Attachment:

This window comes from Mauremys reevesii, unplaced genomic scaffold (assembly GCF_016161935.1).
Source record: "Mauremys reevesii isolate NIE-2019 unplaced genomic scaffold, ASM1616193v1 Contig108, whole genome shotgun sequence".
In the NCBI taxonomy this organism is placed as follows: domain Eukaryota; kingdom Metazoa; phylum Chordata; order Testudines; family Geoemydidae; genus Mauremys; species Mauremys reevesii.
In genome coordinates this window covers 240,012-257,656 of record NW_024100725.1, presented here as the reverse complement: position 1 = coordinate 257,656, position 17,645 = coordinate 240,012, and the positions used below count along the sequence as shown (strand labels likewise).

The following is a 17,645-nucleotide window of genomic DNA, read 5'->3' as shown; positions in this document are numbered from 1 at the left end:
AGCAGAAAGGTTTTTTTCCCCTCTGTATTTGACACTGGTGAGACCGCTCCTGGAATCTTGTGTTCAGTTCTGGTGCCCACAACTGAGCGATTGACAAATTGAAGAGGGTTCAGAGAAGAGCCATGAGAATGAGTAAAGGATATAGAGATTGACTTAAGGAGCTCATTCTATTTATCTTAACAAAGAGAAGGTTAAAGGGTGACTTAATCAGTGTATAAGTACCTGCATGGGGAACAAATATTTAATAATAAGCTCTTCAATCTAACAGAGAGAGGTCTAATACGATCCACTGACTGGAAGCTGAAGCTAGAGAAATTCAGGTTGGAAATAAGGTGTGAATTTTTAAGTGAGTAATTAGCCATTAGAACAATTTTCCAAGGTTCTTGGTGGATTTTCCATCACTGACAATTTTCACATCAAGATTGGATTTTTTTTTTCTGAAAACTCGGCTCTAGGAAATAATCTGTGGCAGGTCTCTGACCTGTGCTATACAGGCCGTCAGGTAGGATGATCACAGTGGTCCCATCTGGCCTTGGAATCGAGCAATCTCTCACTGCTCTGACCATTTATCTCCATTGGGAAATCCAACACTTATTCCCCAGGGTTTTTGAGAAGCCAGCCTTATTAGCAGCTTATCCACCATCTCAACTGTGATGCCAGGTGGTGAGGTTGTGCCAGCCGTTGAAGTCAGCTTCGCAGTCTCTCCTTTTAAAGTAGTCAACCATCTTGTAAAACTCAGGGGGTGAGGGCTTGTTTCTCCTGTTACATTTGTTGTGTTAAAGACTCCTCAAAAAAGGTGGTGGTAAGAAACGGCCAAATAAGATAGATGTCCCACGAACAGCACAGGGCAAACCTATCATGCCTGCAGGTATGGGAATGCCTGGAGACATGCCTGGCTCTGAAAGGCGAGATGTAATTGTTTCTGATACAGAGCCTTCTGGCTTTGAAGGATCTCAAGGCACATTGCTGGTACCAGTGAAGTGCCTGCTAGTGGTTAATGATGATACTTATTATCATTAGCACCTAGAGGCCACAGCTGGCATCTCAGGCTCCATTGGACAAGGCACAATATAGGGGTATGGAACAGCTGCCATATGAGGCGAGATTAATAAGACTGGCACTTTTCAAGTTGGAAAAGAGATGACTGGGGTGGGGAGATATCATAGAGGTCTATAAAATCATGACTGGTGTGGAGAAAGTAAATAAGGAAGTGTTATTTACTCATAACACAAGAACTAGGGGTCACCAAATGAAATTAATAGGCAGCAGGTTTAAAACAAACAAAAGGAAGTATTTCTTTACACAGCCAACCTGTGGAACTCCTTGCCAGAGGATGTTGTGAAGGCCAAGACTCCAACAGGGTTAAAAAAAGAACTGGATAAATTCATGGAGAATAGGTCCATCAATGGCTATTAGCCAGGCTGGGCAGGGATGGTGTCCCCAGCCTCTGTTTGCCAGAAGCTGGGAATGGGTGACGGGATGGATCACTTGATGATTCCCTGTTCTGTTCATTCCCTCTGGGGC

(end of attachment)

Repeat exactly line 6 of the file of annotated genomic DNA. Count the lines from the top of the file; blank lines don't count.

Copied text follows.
AGCAGAAAGGTTTTTTTCCCCTCTGTATTTGACACTGGTGAGACCGCTCCTGGAATCTTGTGTTCAGTTCTGGTGCCCACAACTGAGCGATTGACAAATTGAAGAGGGTTCAGAGAAGAGCCATGAGAATGAGTAAAGGATATAGAGATTGACTTAAGGAGCTCATTCTATTTATCTTAACAAAGAGAAGGTTAAAGGGTGACTTAATCAGTGTATAAGTACCTGCATGGGGAACAAATATTTAATAATAAGCTCTTCAATCTAACAGAGAGAGGTCTAATACGATCCACTGACTGGAAGCTGAAGCTAGAGAAATTCAGGTTGGAAATAAGGTGTGAATTTTTAAGTGAGTAATTAGCCATTAGAACAATTTTCCAAGGTTCTTGGTGGATTTTCCATCACTGACAATTTTCACATCAAGATTGGATTTTTTTTTTCTGAAAACTCGGCTCTAGGAAATAATCTGTGGCAGGTCTCTGACCTGTGCTATACAGGCCGTCAGGTAGGATGATCACAGTGGTCCCATCTGGCCTTGGAATCGAGCAATCTCTCACTGCTCTGACCATTTATCTCCATTGGGAAATCCAACACTTATTCCCCAGGGTTTTTGAGAAGCCAGCCTTATTAGCAGCTTATCCACCATCTCAACTGTGATGCCAGGTGGTGAGGTTGTGCCAGCCGTTGAAGTCAGCTTCGCAGTCTCTCCTTTTAAAGTAGTCAACCATCTTGTAAAACTCAGGGGGTGAGGGCTTGTTTCTCCTGTTACATTTGTTGTGTTAAAGACTCCTCAAAAAAGGTGGTGGTAAGAAACGGCCAAATAAGATAGATGTCCCACGAACAGCACAGGGCAAACCTATCATGCCTGCAGGTATGGGAATGCCTGGAGACATGCCTGGCTCTGAAAGGCGAGATGTAATTGTTTCTGATACAGAGCCTTCTGGCTTTGAAGGATCTCAAGGCACATTGCTGGTACCAGTGAAGTGCCTGCTAGTGGTTAATGATGATACTTATTATCATTAGCACCTAGAGGCCACAGCTGGCATCTCAGGCTCCATTGGACAAGGCACAATATAGGGGTATGGAACAGCTGCCATATGAGGCGAGATTAATAAGACTGGCACTTTTCAAGTTGGAAAAGAGATGACTGGGGTGGGGAGATATCATAGAGGTCTATAAAATCATGACTGGTGTGGAGAAAGTAAATAAGGAAGTGTTATTTACTCATAACACAAGAACTAGGGGTCACCAAATGAAATTAATAGGCAGCAGGTTTAAAACAAACAAAAGGAAGTATTTCTTTACACAGCCAACCTGTGGAACTCCTTGCCAGAGGATGTTGTGAAGGCCAAGACTCCAACAGGGTTAAAAAAAGAACTGGATAAATTCATGGAGAATAGGTCCATCAATGGCTATTAGCCAGGCTGGGCAGGGATGGTGTCCCCAGCCTCTGTTTGCCAGAAGCTGGGAATGGGTGACGGGATGGATCACTTGATGATTCCCTGTTCTGTTCATTCCCTCTGGGGC